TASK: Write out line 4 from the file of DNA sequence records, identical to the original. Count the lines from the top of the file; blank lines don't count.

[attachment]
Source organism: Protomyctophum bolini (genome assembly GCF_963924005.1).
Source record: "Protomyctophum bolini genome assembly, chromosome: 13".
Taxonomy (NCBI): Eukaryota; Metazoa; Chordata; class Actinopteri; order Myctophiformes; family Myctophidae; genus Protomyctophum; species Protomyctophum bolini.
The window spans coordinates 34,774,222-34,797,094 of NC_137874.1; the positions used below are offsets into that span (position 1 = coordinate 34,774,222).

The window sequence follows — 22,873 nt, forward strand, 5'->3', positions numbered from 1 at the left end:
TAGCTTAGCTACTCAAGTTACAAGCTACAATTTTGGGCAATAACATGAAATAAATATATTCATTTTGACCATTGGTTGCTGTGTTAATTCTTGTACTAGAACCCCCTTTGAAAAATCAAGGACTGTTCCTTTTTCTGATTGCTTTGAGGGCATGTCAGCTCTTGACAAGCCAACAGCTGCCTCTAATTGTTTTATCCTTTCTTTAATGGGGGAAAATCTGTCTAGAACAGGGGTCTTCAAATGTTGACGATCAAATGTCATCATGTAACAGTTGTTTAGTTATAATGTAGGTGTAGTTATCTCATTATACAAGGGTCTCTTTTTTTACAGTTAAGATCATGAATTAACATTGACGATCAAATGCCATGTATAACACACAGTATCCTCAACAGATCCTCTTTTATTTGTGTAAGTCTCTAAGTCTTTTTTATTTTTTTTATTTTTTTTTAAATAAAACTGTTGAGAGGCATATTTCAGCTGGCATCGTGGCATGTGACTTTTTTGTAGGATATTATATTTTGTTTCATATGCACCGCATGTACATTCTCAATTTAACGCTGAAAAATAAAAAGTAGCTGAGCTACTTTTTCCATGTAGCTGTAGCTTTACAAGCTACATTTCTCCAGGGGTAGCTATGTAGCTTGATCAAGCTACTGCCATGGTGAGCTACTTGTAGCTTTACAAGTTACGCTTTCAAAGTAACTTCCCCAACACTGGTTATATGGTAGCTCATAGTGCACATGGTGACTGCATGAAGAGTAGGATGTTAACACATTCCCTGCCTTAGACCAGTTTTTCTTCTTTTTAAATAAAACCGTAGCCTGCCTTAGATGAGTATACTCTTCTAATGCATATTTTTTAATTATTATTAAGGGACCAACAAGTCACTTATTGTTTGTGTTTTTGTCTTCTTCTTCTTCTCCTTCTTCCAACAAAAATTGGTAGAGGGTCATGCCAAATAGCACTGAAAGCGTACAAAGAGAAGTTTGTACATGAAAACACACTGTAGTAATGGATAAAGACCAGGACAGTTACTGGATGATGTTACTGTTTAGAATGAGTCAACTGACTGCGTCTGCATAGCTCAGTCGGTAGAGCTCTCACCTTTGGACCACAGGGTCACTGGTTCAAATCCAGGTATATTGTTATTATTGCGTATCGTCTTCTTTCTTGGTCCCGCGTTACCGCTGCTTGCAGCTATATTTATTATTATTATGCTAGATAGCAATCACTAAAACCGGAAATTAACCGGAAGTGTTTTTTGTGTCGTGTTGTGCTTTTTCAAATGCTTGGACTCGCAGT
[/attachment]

The window spans coordinates 34,774,222-34,797,094 of NC_137874.1; the positions used below are offsets into that span (position 1 = coordinate 34,774,222).